In November 1971, Chairman Railway Board BC Ganguli ran afoul of the Minister for Railways, K Hanumanthayya, a senior Congress leader and former Chief Minister of Karnataka. During his visits to the railways, Hanumanthayya displayed a domineering attitude and impatience with railway officers. Ganguli was an experienced engineer, proud of his prowess, in no mood to be ordered about. When they fell out, Ganguli began to avoid the Minister and even cut himself off from Members of the Railway Board. In December 1971 Ganguli ignored the Minister's orders to cancel his tour programme and boarded his Inspection Carriage at Delhi Sarai Rohilla station. Under the Minister's orders the carriage was detached from the train and Ganguli, finding himself at the starting station in the morning, resorted to a sit-in strike. The Minister responded by issuing orders terminating Ganguli's post retirement extension and, when he refused to accept the order, MS Gujral, DS Delhi was asked to paste the order on Ganguli's carriage. What an ignominous exit for an upright engineer who had given his best for the railways! But Hanumanthayya himself was dropped from the Cabinet in the next reshuffle. Ironically, eleven years later Gujral would meet a similar fate.
With the departure of Ganguli, M Swaminathan, Member Traffic also put in his papers and BM Kaul became the new Member Traffic. Soon after he took charge, he visited Asansol division along with KS Bannerjee. Kaul was known for his mercurial temper. My colleagues on SE Railway recited many stories of flying files and paper weights when Kaul threw a tantrum, which was often. I was deputed to represent COPS. When I met him, KS Bannerjee tried to introduce me but Kaul immediately recalled that I had shown him round the fertilizer factory in Trombay when he was COPS Central Railway. During his inspection of Andal Marshalling Yard, PC Luthar DS Asansol tried his best to please Kaul but at the Central Tower at Andal, Kaul, lost his temper on hearing the jingle of plates and spoons in preparation for a snack break. He refused to eat or drink anything until he had completed what he had come for, namely get the yard moving. Later, when Kaul left for Farakka, KS Bannerjee told me to return to Calcutta. Kaul threw more tantrums at Farakka and on his return to Delhi got Luthar replaced by his trusted Western Railway Traffic officer, Capt R Srinivasan as DS Asansol.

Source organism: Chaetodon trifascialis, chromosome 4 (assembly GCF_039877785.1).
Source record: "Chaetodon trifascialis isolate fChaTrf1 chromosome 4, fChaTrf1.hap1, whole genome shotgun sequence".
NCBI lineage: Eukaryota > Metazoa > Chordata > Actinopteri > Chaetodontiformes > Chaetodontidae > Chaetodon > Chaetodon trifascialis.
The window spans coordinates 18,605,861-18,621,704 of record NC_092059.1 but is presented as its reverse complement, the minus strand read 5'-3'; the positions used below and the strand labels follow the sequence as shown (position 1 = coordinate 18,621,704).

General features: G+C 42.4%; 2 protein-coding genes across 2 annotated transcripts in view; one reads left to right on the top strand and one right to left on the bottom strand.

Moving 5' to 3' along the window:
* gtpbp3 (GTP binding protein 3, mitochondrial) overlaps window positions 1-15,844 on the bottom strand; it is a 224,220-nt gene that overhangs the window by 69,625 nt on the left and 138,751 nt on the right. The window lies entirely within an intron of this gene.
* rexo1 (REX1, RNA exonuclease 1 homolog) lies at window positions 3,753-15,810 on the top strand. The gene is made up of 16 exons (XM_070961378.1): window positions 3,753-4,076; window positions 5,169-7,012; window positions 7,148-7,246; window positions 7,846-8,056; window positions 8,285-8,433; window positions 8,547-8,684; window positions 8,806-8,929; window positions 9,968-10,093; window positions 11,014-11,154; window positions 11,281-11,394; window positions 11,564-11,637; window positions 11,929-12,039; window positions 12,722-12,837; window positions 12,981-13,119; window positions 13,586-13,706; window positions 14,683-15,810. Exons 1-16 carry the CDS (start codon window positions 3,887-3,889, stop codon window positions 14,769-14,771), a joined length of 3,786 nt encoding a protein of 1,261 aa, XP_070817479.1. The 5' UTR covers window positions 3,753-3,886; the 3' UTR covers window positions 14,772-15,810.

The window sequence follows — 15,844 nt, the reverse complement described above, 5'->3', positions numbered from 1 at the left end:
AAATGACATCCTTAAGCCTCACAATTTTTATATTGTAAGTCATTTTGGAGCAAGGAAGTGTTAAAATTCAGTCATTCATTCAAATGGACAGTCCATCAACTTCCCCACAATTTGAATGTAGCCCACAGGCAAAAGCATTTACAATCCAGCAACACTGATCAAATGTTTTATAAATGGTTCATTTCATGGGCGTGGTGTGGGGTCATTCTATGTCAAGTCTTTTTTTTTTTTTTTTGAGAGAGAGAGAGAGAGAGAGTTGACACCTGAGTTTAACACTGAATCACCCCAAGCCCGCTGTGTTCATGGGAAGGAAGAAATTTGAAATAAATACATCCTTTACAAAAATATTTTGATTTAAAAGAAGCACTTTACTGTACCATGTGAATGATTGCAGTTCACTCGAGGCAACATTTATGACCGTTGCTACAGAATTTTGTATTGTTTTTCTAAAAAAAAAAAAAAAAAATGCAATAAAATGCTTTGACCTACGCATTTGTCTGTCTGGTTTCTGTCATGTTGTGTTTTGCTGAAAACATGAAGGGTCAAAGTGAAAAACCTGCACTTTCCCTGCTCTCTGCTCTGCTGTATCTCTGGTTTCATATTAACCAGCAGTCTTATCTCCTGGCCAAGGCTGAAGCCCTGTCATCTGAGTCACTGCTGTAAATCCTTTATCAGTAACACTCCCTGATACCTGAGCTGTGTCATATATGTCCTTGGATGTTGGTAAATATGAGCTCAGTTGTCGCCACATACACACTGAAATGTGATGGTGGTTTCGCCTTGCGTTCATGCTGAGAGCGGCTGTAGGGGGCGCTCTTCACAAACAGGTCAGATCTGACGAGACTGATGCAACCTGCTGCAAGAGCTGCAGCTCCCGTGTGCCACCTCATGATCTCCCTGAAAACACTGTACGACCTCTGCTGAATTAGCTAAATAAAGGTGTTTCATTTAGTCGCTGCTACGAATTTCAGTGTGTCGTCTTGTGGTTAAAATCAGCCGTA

Our prospects for promotion were very poor, at the time, and most of us expected to retire at no higher level than as deputy heads of department. Officers’ Associations became active on all railway zones to press for improvement in our prospects by restructuring the cadres. I was elected as Joint Secretary of Eastern Railway Officers’ Association with AK Gupta CCS as President and Hrishikesh Bandyopadhyay as Secretary. Many railway officers from all departments left IR seeking greener pastures. While Engineers of all hues found lucrative posts easily, traffic officers like me, lacking professional qualifications, found it risky to leave.